If symptoms like these occur, 911 should be called or the person should be taken to an emergency room immediately. However, a trip to the hospital should only be considered for true emergencies, since individuals with IDD may be more likely to becominfected with COVID-19 in large healthcare facilities. 


“Just like the rest of us, people with IDD are at risk for reactions to the COVID-19 vaccine, but they may not communicate any problems using words. Learning to recognize the ways they may demonstrate something is wrong is key to preserving their health and wellbeing,” says Dr. Escudé. 


A free reference document can be downloaded at to help people know what to look for after someone they support is vaccinated. 


Introducing IntellectAbility 

In March 2021, Health Risk Screening, Inc. will rebrand as IntellectAbility. IntellectAbility offers the Health Risk Screening Tool, e-Learning courses, and PersonCentered Services to help healthcare providers better support people with IDD. The company’s mission remains the same: to provide tools and training to those who support people with vulnerabilities helping them replace risk with health and wellness.   


About IntellectAbility 

IntellectAbility’s roots began in 1992 and they are the industry leader in training courses, webinars, and materials to help at-risk populations live life to the fullest. Their focus is on developing tools and training for the person-centered support of these vulnerable populations. Through the education of government agencies and service providers, IntellectAbility aims to improve lives. One such tool is the Health Risk Screening Tool (HRST), of which they are the sole developer, producer, and distributor. The web based HRST is the most widely used and validated health risk screening instrument for people with intellectual and developmental disabilities. With unrelenting focus, IntellectAbility works to fulfill its mission of improving the health and quality of life for people faced with these types of vulnerabilities. For more information, visit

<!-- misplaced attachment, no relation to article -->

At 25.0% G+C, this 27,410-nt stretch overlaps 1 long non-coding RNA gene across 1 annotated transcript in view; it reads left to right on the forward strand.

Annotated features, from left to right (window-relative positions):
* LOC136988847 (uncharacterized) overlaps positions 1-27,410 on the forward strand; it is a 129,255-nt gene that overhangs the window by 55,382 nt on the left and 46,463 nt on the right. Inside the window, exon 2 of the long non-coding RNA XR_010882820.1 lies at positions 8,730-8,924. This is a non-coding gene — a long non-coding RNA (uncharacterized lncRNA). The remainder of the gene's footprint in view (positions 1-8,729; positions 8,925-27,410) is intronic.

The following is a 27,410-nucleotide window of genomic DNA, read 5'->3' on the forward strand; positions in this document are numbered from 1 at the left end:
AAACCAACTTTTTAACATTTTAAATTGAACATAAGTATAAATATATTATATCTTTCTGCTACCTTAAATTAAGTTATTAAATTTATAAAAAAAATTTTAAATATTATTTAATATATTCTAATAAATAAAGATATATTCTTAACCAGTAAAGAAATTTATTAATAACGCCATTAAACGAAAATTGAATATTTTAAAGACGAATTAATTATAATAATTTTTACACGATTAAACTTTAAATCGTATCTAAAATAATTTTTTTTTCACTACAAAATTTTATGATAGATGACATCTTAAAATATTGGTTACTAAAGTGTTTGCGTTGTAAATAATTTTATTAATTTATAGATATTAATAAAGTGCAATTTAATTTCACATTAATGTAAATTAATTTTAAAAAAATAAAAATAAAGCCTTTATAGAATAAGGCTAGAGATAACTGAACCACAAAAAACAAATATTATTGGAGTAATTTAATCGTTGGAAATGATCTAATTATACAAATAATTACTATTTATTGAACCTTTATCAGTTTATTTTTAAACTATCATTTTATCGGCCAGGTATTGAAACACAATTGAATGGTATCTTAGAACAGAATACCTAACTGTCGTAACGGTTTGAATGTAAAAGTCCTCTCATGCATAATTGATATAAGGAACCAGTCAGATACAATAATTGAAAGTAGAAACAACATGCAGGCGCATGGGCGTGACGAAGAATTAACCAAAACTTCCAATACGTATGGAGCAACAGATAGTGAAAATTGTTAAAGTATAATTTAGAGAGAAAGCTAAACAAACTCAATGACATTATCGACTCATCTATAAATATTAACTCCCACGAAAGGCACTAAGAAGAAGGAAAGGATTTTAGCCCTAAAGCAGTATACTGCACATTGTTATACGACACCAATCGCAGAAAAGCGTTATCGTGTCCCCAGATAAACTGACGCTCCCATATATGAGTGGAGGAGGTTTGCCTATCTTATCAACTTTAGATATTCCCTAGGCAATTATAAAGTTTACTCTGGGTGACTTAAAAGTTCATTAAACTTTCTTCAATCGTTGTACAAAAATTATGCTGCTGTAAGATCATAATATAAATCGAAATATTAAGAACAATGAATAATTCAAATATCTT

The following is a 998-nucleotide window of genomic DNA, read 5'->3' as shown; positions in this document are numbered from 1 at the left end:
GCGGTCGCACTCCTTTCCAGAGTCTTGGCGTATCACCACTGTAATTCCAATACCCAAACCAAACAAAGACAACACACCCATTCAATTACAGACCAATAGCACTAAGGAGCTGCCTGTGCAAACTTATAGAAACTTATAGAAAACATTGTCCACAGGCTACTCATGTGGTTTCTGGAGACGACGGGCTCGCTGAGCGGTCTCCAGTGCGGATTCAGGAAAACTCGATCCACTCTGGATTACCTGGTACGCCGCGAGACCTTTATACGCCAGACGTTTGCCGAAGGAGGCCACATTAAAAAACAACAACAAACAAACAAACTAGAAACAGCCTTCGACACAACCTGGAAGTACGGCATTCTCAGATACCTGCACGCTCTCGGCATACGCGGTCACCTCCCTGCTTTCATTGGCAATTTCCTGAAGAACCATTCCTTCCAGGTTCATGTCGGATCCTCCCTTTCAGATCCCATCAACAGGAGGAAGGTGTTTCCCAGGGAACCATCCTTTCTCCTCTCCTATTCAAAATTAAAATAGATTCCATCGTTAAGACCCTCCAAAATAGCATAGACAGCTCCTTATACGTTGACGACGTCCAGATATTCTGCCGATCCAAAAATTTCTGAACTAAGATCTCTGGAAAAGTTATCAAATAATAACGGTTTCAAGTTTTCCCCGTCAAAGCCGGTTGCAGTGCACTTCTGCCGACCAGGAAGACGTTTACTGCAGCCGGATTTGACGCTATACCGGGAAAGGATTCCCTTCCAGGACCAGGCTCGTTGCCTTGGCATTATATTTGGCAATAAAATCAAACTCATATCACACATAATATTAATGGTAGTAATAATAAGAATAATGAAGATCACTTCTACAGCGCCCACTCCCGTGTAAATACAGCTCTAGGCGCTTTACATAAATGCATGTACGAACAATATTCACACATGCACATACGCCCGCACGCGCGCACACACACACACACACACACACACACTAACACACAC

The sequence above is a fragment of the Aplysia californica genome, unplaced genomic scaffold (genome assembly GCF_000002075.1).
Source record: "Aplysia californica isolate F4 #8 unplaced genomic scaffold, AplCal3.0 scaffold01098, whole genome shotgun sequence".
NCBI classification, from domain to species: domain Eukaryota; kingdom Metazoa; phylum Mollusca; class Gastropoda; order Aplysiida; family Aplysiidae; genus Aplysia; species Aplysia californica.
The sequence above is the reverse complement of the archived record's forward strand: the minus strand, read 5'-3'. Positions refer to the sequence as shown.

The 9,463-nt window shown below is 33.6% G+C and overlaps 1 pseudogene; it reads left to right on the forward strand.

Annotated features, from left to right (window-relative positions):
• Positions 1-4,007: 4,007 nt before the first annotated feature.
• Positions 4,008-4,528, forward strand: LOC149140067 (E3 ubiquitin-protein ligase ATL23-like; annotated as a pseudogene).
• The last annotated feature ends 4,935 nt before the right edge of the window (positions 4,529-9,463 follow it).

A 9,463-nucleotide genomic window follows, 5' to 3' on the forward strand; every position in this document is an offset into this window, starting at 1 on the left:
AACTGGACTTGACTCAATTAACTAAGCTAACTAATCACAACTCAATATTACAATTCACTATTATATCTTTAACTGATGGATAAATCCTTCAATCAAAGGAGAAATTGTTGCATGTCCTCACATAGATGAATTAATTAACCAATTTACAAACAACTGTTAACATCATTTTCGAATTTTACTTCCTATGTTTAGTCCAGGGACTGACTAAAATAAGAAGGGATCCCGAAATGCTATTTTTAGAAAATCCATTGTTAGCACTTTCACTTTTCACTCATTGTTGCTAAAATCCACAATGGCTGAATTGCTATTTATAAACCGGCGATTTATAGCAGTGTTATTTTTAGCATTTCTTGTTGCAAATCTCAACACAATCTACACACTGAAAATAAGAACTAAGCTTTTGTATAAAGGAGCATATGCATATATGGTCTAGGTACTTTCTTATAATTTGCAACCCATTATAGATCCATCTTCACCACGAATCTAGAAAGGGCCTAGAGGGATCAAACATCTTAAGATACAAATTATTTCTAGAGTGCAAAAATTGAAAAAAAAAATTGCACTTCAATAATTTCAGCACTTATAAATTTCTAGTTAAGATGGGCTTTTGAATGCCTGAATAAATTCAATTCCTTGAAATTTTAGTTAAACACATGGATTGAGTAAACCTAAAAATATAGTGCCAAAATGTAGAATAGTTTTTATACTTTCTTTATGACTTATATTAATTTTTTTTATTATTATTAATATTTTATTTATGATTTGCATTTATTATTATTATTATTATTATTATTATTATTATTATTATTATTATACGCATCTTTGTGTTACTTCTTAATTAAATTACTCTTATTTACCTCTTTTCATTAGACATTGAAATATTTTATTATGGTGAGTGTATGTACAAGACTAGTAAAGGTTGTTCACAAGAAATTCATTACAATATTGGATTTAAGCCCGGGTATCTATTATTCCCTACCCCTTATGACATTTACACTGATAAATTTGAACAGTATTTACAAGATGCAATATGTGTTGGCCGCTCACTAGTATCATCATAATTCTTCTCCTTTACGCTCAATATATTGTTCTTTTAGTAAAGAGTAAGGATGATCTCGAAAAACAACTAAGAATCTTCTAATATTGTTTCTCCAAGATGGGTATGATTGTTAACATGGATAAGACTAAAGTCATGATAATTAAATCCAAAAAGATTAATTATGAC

1. Huang, Pien and Carlsen, Audrey; “How is the COVID-19 Vaccination Campaign Going in Your State?; FEB 16, 2021; National Public Radio; 
  1. Rabin, Roni Caryn. “Developmental Disabilities Heighten Risk of Covid Death.” The New York Times, The New York Times, 10 Nov. 2020,  
  1. “Vaccine Side Effects.”, 2021,  
  1. “Allergic Reactions Including Anaphylaxis After Receipt of the First Dose of Moderna COVID-19 Vaccine – United States, December 21, 2020–January 10, 2021.” Centers for Disease Control and Prevention, Centers for Disease Control and Prevention, 28 Jan. 2021,  
  1. Escude, Craig MD. “How to Help Loved Ones with Intellectual Disabilities with ‘Behaviors.’” Intellectual & Developmental Disabilities, Neurodevelopmental Disorders, 5 Jan. 2021,  
  1. Kripke, Clarissa. “Adults with Developmental Disabilities: A Comprehensive Approach to Medical Care.” American Family Physician, 15 May 2018,  
  1. “Drug Allergies: Anaphylactic Reactions (Anaphylaxis).” [Internet]., U.S. National Library of Medicine, 7 May 2020,